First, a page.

<script type="text/javascript">

$(document).ready(function()
{
    var scale = 1;  // scale of the image
    var xLast = 0;  // last x location on the screen
    var yLast = 0;  // last y location on the screen
    var xImage = 0; // last x location on the image
    var yImage = 0; // last y location on the image

    // if mousewheel is moved
    $("#mosaicContainer").mousewheel(function(e, delta)
    {
        // find current location on screen 
        var xScreen = e.pageX - $(this).offset().left;
        var yScreen = e.pageY - $(this).offset().top;

        // find current location on the image at the current scale
        xImage = xImage + ((xScreen - xLast) / scale);
        yImage = yImage + ((yScreen - yLast) / scale);

        // determine the new scale
        if (delta > 0)
        {
            scale *= 2;
        }
        else
        {
            scale /= 2;
        }
        scale = scale < 1 ? 1 : (scale > 64 ? 64 : scale);

        // determine the location on the screen at the new scale
        var xNew = (xScreen - xImage) / scale;
        var yNew = (yScreen - yImage) / scale;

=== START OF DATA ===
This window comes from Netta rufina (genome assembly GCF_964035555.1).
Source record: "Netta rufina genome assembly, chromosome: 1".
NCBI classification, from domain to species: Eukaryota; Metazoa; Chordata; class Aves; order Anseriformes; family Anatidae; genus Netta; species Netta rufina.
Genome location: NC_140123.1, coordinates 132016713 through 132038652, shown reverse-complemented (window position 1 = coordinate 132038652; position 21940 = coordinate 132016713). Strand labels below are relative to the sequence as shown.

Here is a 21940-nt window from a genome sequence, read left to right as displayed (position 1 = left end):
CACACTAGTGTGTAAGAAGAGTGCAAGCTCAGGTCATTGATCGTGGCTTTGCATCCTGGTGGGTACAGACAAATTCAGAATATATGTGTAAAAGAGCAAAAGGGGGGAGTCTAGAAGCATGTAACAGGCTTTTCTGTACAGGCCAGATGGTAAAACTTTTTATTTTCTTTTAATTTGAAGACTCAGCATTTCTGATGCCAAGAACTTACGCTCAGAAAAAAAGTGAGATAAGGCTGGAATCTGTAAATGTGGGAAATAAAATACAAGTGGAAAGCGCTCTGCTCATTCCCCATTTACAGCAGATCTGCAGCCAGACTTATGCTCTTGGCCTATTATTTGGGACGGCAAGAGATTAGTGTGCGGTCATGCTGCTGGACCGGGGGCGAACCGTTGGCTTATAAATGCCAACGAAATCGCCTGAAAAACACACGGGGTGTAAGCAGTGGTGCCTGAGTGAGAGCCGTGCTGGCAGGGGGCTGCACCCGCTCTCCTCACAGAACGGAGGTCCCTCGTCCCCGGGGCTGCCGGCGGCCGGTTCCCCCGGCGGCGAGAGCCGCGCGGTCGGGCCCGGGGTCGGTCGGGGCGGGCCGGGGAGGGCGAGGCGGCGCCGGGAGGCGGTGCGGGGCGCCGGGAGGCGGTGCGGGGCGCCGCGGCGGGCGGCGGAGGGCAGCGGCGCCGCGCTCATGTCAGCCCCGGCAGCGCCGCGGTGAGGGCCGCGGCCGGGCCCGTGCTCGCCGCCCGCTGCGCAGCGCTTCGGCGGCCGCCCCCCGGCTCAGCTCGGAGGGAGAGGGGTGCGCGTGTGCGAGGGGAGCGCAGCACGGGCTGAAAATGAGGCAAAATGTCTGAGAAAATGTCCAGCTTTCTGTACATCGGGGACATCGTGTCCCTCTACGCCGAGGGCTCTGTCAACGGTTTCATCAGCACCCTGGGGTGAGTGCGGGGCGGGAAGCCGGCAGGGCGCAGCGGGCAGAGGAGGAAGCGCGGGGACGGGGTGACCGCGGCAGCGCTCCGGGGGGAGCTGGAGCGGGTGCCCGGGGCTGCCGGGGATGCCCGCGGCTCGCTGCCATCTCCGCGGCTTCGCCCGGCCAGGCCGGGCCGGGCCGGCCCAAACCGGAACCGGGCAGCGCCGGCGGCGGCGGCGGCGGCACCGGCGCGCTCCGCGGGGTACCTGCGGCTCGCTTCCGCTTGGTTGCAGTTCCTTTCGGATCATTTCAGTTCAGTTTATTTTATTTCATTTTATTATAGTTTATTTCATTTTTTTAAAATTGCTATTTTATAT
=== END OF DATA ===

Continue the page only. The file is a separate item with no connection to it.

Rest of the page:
// save the current screen location
        xLast = xScreen;
        yLast = yScreen;

        // redraw
        $(this).find('div').css('-moz-transform', 'scale(' + scale + ')' + 'translate(' + xNew + 'px, ' + yNew + 'px' + ')')
                           .css('-moz-transform-origin', xImage + 'px ' + yImage + 'px')
        return false;
    });
});

Answered about 4 years ago by Wayne Johnston
  • OMG! It's a good job I don't know where you live, coz I would have come over to your house and kissed & hugged you to death (eww, too gross?). Seriously, thank you soooo much!! Sunday Ironfoot about 4 years ago
  • BTW: I was going to turn this into a jQuery plugin at some point, the least I can do is give you credit with helping me with the Math, do you have a blog or website you want me to plug? Sunday Ironfoot about 4 years ago
  • No trouble. It was an interesting problem to solve and it gave me an excuse to learn something about transforms. Go ahead and release this. As far as I'm concerned it's in the public domain and I don't need credit. I'm happy if it helped. Wayne Johnston about 4 years ago
  • Managed to implement this into a full example, have a look at a Mosaic of some penguins http://www.dominicpettifer.co.uk/Files/Mosaic/MosaicTest.html Also supports dragging the image around (left click hold). Still a little buggy, also currently only works with latest Safari, Opera and Firefox (images are blurry on Chrome for some reason). Sunday Ironfoot about 4 years ago
-1
points

I don't have a mouse wheel so there's no way for me to test it, but you should probably save off the mouse coordinates before beginning the zoom operation and just forget about whether or not it moved during the transition.

Answered about 4 years ago by Nathan Duran